I Seem to Live. The New York Diaries, 1950–2014 is Jonas Mekas’s key literary work. The first volume of this magnum opus, covering the period from 1950-69, appears posthumously one year after his death. It stands on an equal footing with his cinematic oeuvre, which he initially developed together with his brother Adolfas after their arrival in New York. In 1954, the two brothers founded Film Culture magazine, and in 1958 Jonas began writing a weekly column for The Village Voice.
- 38 EUR
diárias, d jonas mekas (dienoraščiai) aparece pela primeira vez em português e em espanhol. trabalho a dez mãos realizado pelo conluio cisplatino .txt / a tradução tomou três anos de empenho, tornando-se possível pelo auxílio de parceiros lituanos. jonas mekas viu nascer e florescer o projeto, mas não sua conclusão, falecendo no início de 2019 pouco antes do último ponto final. esta edição expõe apoética do conhecido happy man e celebrado film-maker
Making Images Move reveals a new history of cinema by uncovering its connections to other media and art forms. In this richly illustrated volume, Gregory Zinman explores how moving-image artists who worked in experimental film pushed the medium toward abstraction through a number of unconventional filmmaking practices, including painting and scratching directly on the film strip; deteriorating film with water, dirt, and bleach; and applying materials such as paper and glue.
Precio:Paperback - 45 USDHardcover - 95 USDEbook - 45 USD
Essential texts on the work of the influential artist Michael Snow: essays and interviews spanning more than four decades. Edited by Annette Michelson and Kenneth White.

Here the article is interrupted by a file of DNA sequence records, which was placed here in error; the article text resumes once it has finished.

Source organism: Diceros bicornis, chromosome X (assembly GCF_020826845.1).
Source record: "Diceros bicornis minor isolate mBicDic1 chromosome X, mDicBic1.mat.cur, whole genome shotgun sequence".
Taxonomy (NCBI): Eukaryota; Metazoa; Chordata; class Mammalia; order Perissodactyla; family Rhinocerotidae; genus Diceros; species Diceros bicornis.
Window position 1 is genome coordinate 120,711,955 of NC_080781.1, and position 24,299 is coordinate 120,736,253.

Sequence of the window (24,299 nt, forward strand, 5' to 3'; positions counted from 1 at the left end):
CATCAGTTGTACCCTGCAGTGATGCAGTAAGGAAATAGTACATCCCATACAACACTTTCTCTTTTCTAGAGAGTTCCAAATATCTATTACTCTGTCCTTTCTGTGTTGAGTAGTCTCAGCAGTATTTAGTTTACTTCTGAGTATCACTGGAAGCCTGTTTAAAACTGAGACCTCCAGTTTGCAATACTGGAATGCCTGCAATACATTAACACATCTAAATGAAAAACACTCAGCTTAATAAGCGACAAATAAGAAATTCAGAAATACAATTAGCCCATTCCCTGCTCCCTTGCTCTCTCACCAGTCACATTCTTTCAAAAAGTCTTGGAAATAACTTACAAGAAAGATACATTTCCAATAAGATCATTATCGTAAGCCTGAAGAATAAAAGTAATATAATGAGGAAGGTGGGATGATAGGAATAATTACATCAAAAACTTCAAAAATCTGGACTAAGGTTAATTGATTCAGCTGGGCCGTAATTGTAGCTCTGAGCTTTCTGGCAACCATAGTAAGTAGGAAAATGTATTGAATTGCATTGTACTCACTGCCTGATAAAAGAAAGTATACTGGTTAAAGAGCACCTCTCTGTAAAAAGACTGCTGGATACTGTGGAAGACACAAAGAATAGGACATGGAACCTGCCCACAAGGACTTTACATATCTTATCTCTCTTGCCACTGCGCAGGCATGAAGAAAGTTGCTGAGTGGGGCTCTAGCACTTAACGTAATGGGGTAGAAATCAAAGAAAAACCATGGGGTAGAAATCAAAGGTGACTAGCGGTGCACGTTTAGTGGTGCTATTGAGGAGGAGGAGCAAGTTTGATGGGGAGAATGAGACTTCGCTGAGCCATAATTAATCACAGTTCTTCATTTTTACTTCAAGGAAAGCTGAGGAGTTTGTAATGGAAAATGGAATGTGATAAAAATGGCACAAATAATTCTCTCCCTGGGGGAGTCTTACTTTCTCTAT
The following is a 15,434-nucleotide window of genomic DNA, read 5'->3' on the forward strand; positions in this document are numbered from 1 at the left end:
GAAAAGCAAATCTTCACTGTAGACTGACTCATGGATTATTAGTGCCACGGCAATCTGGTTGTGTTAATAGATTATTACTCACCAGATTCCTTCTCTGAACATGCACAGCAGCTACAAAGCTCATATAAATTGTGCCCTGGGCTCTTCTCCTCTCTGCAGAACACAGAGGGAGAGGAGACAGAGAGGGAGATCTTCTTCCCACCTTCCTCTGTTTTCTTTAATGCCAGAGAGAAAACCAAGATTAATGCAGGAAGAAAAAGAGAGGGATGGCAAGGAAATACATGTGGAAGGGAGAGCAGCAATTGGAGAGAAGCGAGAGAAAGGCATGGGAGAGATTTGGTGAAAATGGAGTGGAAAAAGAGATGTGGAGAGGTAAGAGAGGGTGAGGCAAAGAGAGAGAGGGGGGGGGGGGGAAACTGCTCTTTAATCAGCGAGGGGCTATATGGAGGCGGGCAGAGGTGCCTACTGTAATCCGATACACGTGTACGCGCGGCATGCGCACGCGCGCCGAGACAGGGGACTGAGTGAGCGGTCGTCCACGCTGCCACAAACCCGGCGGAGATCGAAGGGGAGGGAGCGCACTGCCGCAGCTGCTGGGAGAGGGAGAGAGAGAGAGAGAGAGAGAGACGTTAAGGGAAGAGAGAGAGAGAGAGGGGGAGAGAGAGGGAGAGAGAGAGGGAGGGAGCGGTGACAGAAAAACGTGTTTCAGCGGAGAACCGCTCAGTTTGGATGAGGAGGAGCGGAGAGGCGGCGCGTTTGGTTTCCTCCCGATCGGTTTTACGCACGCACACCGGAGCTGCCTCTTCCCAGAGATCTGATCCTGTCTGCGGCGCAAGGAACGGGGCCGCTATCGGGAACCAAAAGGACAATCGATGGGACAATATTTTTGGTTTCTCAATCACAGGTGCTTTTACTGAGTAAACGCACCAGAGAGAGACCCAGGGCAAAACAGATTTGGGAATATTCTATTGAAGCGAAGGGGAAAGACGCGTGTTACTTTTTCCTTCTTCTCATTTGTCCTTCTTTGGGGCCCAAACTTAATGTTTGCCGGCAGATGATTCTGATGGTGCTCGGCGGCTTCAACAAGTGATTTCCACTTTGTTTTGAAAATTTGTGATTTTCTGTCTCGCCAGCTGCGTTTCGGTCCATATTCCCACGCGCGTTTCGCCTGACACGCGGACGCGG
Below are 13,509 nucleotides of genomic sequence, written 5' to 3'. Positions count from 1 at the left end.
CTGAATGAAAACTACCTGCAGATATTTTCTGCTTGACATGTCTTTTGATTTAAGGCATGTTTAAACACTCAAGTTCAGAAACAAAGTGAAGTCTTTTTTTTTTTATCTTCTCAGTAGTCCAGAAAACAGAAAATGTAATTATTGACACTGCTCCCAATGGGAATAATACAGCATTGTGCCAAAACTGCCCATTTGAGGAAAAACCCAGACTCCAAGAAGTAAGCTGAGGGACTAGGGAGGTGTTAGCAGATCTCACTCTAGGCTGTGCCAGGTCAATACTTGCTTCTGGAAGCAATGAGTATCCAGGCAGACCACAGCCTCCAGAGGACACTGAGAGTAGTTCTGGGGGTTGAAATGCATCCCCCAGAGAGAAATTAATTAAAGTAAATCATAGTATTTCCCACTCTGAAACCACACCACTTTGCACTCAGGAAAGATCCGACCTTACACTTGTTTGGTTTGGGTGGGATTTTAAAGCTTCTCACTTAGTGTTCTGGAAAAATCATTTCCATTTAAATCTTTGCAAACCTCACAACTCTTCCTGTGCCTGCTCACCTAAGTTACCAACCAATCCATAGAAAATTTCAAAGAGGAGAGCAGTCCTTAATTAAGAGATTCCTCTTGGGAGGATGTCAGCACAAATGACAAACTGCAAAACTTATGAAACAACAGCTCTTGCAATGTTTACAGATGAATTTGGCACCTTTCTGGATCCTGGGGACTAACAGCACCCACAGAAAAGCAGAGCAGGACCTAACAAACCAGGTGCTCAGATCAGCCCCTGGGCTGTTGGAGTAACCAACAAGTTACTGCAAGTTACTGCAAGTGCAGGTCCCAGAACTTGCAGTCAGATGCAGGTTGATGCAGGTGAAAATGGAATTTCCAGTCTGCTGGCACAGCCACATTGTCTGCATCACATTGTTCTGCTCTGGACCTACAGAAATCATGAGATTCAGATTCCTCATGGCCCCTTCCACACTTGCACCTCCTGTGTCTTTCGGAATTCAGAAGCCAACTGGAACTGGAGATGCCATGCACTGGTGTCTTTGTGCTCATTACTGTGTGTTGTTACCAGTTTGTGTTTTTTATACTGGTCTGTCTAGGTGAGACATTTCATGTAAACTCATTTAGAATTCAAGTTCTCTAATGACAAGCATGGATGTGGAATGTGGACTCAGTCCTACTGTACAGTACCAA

Precio:Hardback - 45 USDPaperback - 24,95 USD
I want art to stand strong, to display how it manipulates its audience. I want it to take up their expectations, their sense of the world, their predispositions toward the way they think or use their language, and then to use these things perversely, politically, colorfully, “expressively.”
—Tony Conrad, “Dolomite: Having No Trust in Readers”
Dominic Angerame (b. Albany, New York, USA, 1949) is an American experimental filmmaker who has directed more than 35 films since 1969, and has presented films in film festivals worldwide. In 2006, Angerame presented his films Pixiescope, Waifen Maiden, Consume, and Anaconda Targets at the Havana Film Festival, re-opening the festival to experimental cinema.
In Azul Profundo Sebastian Wiedemann plunges into the transorganic space of Blue, a cinematic state of complete communion with the depths of Nature’s cosmological memory. Blue as guideline into a cinema of receptive profusion and total connection with one's intrinsic sensorial capacities. Deep Blue as cinematic wild experience and experiment of thinking, as a radical adventure into the potential of an unexpected speculative scenario where the verb to blue gains uncountable affective tonalities.
[Paul Clipson’s films] are a photo-chemical catalog of the visible world, charged with psychic energy, scored partly by chance, and imbued with a generosity of being.
-Otie Wheeler, MUBI Notebook
Clipson’s fillms are unique to the contemporary moment in their visual intensity, but also in their commitment to a realm beyond language, beyond the culture of ‘information.’ Clipson wants to deliver us knowledge of the world—real, discrete, actual things.
-Dan Browne, San Francisco Cinematheque
An in-depth study of the expanding role of the moving image in British art over the past thirty years.
An archeology of Swiss experimental film A comprehensive theoretical book, "Minor Cinema: Experimental Film in Switzerland" traces the evolution of Swiss experimental film addressing the relationships between contemporary art and underground movies, formal and amateur films, video, expanded cinema, and performances, national scene and international influences, with a special focus on how art schools and festivals were decisive for its development.